My own procrastination, and the fact that I had small children who needed my full attention at the time.

Do you have any tips for budding entrepreneurs or new business owners?

Work hard. Nothing worthwhile is ever easy. Be willing to do everything yourself, from scrubbing pots to taking orders.

What are some of your biggest challenges in day-to-day business operations and your particular industry?

Consistency and staff.  You are only as good as your last meal served.  I can teach someone how to do something perfectly, but human error is always present in any industry.

What is the best advice anyone gave you on success?

Just keep at it, keep trying.

How do you measure or define success in your business?

If I left a client better off, and managed to inspire the staff about what it is we do, that is success. Chefs can get VERY excited about food, ingredients and new dishes but it can also be very hard because you are working with personal preference. Chefs take complaints or criticism about their food very personally.

What are some of the best practices that have made your business successful?

The fact that I understand each restaurant or retail food outlet is different. You have a different clientele at each, with different expectations.

What kind of advertising do you do?

I work mostly by word of mouth and social media.

What is your target market?

Anyone who serves real, unprocessed food.

What have some of your highlights been in running your business?

Seeing a staff member rise to the occasion. Sometimes things just go wrong, and it is very rewarding to see how some people just rise above and go that extra mile.

How important is social media and an online presence for your business?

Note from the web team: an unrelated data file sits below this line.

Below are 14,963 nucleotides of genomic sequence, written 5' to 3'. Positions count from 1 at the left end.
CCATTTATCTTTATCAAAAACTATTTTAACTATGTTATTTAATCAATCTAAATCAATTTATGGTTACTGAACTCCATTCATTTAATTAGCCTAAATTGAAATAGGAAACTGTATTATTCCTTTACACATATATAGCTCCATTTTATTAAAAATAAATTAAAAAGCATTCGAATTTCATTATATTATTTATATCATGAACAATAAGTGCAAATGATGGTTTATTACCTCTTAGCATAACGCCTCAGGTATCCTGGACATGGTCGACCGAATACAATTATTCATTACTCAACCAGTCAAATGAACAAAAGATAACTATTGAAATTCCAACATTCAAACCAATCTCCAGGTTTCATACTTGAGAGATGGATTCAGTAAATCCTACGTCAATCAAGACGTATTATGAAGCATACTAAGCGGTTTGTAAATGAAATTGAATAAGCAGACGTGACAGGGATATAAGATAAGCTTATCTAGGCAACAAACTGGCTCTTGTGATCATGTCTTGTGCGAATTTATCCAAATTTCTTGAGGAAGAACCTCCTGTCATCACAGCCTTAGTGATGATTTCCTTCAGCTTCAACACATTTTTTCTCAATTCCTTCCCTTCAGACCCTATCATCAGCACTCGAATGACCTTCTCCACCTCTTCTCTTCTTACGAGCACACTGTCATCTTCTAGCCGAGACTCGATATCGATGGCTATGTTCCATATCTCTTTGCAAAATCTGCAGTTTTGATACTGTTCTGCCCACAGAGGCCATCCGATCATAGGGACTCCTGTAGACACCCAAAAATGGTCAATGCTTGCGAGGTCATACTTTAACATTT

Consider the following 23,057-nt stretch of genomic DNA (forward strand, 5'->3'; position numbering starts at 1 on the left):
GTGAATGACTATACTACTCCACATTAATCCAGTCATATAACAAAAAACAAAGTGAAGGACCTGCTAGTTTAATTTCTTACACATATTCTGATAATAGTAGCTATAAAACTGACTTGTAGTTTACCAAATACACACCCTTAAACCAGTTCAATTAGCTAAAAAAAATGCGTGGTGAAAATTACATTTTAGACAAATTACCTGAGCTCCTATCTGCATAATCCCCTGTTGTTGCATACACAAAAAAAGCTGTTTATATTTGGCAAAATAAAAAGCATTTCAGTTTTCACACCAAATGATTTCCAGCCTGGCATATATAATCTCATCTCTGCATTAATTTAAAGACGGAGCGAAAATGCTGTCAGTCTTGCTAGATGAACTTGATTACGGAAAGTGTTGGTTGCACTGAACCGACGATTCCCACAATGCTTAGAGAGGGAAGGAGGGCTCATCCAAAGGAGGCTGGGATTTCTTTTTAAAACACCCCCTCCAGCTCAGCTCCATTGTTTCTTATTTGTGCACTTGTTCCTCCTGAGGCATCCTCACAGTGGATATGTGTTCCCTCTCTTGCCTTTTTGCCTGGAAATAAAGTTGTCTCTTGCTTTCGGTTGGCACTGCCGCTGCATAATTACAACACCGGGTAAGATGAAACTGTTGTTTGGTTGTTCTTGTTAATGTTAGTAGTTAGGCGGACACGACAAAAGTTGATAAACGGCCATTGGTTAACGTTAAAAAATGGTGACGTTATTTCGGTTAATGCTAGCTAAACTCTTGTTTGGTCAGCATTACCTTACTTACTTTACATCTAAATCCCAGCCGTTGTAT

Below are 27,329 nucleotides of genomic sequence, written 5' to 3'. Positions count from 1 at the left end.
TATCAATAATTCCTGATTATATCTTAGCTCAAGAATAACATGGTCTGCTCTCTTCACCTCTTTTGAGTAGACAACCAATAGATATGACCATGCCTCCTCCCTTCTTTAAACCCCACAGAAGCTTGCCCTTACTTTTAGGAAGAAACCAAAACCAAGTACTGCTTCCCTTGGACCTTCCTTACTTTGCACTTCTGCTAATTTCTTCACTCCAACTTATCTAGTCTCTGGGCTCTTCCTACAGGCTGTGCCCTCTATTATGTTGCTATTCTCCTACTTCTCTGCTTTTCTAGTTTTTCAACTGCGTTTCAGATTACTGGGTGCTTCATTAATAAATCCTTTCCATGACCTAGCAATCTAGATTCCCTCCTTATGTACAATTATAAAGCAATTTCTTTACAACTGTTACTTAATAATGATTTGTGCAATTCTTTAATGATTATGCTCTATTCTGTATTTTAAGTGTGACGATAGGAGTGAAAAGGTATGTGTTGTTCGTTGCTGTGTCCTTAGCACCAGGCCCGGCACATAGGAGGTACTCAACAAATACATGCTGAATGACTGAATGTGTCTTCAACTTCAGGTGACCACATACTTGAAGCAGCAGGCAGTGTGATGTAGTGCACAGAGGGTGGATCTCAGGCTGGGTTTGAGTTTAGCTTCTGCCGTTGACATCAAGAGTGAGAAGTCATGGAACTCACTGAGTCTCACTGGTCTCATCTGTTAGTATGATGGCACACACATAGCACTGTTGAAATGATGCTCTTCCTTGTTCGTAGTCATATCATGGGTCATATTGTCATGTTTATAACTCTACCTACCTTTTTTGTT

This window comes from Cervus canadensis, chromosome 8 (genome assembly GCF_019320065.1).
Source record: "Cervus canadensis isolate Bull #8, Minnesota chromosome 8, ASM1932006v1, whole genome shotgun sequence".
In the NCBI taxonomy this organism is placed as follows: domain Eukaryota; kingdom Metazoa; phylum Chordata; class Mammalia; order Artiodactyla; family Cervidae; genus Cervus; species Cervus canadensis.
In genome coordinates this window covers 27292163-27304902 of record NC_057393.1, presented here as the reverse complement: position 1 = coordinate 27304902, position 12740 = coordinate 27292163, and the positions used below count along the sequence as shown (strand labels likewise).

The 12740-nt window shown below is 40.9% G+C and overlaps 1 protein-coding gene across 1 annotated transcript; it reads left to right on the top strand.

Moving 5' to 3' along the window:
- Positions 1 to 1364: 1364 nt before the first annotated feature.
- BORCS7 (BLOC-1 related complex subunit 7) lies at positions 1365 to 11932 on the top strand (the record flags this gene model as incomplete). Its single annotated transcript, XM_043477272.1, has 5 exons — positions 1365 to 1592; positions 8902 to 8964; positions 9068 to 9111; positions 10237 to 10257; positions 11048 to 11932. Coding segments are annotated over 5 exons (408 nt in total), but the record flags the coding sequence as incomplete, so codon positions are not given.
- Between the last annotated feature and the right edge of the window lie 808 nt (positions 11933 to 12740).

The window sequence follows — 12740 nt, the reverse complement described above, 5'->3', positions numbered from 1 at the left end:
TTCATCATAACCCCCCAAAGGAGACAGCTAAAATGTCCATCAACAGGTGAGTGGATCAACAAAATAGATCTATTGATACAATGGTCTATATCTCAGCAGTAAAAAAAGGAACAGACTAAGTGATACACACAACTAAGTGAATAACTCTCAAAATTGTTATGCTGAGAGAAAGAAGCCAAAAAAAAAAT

Most of the clientele I have had has been via word of mouth, but I am planning to start private cooking classes again and that will rely quite heavily on social media.

How many people do you employ?

It is only me, for now.

Do you have any plans for expanding the business, and how would you go about this?

I do, but it is still in its embryo stage. I can’t say much about expansion yet.

How did you acquire funding for the business?

Luckily, I have a supportive husband  and I don’t have huge overhead costs like rental, so it was quite easy to start. I just needed to get clients.

What is the biggest lesson you’ve learnt from your business journey so far?

The moment you stop pushing and become complacent, it shows.

What have been the greatest challenges and advantages of running your business in a city like Gqeberha?

The market for chef consultants is not oversaturated in PE, and I don’t have to compete with huge established food consulting companies. As a negative, lots of PE-based restaurateurs do not see the value of an external consultant.

What do you say are the three key traits of a successful entrepreneur?

Determination,  ability to think out of the box, and more determination.

What do you say are the key traits of a successful employer?

Someone who empowers and upskills their staff. By doing that you are ensuring they can give the best to your client.

What do you wish people knew about your industry?

People romanticise restaurants and the food service industry. It is hard work and long hours.